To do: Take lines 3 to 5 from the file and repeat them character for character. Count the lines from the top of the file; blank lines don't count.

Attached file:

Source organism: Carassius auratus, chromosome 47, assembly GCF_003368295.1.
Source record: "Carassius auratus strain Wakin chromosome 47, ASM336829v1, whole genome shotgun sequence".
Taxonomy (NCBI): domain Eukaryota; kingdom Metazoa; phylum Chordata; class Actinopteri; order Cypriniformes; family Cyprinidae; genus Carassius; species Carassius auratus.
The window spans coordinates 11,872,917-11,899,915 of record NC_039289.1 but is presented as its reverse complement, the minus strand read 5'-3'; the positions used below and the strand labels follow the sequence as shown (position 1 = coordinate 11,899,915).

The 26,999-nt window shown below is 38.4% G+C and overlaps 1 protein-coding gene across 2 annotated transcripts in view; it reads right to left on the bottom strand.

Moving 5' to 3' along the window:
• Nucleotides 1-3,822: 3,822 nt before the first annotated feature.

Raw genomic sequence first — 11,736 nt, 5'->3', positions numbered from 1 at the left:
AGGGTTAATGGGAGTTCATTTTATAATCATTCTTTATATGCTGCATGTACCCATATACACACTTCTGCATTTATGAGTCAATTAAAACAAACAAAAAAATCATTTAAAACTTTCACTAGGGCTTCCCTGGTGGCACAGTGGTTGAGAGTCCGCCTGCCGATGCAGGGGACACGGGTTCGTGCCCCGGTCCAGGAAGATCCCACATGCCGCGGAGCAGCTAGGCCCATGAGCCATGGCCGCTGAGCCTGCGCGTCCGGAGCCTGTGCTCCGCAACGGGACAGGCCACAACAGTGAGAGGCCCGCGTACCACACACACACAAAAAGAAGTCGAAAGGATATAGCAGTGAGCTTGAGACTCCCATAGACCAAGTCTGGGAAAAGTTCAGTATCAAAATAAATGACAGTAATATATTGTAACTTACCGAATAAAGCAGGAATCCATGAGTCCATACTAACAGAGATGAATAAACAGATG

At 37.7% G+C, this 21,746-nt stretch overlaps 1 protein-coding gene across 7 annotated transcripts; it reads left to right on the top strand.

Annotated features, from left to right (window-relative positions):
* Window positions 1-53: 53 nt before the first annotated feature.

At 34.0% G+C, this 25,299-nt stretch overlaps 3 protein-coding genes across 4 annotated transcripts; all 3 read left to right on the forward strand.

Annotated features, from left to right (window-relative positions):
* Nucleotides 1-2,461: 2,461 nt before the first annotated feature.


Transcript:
Taxonomy (NCBI): domain Eukaryota; kingdom Metazoa; phylum Chordata; class Actinopteri; order Cypriniformes; family Cyprinidae; genus Carassius; species Carassius auratus.
The window spans coordinates 11,872,917-11,899,915 of record NC_039289.1 but is presented as its reverse complement, the minus strand read 5'-3'; the positions used below and the strand labels follow the sequence as shown (position 1 = coordinate 11,899,915).

The 26,999-nt window shown below is 38.4% G+C and overlaps 1 protein-coding gene across 2 annotated transcripts in view; it reads right to left on the bottom strand.